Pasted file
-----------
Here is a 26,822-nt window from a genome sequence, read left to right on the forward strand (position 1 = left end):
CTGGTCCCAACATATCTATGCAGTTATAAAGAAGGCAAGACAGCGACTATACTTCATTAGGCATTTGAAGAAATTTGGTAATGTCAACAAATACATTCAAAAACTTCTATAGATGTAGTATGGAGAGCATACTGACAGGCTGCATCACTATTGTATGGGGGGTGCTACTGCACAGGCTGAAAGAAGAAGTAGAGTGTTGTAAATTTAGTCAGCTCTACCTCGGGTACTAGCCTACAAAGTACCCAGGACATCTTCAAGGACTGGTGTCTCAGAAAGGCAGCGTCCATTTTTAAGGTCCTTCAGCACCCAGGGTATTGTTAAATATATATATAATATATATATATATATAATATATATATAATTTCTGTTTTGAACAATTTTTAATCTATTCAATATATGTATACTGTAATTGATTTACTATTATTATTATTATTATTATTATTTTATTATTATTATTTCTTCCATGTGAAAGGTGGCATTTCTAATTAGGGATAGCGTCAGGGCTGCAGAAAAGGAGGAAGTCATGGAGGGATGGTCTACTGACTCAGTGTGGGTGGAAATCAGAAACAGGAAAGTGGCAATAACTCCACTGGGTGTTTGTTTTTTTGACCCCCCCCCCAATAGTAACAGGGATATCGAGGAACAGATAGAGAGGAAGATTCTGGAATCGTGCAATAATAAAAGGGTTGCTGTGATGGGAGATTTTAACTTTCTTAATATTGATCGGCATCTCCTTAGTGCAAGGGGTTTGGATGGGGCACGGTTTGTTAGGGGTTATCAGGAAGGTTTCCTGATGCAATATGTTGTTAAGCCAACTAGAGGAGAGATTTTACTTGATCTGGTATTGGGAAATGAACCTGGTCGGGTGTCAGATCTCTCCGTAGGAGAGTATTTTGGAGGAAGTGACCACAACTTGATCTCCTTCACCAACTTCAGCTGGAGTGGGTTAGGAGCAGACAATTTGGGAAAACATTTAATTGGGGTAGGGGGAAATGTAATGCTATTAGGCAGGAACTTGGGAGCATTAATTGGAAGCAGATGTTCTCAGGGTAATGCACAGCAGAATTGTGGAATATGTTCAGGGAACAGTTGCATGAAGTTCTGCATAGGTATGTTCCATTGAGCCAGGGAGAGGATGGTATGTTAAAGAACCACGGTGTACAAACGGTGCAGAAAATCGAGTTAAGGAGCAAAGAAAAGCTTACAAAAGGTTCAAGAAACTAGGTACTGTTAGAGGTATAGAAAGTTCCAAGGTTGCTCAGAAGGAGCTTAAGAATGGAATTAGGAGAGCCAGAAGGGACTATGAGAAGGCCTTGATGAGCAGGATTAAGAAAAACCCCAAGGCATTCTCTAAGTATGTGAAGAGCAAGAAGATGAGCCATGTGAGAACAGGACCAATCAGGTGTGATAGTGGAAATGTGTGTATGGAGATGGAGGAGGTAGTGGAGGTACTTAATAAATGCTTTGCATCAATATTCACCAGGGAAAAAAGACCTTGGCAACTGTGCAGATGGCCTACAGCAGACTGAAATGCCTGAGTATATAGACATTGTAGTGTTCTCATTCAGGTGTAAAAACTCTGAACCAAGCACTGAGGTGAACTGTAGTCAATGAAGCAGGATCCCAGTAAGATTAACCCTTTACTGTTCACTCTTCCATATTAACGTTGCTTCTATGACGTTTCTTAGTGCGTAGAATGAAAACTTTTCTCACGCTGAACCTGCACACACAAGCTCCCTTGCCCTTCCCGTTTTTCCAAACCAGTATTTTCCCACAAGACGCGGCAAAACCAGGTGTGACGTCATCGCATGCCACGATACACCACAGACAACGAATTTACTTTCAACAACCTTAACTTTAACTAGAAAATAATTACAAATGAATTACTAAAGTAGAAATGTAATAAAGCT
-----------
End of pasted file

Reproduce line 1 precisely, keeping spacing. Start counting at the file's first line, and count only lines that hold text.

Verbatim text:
Here is a 26,822-nt window from a genome sequence, read left to right on the forward strand (position 1 = left end):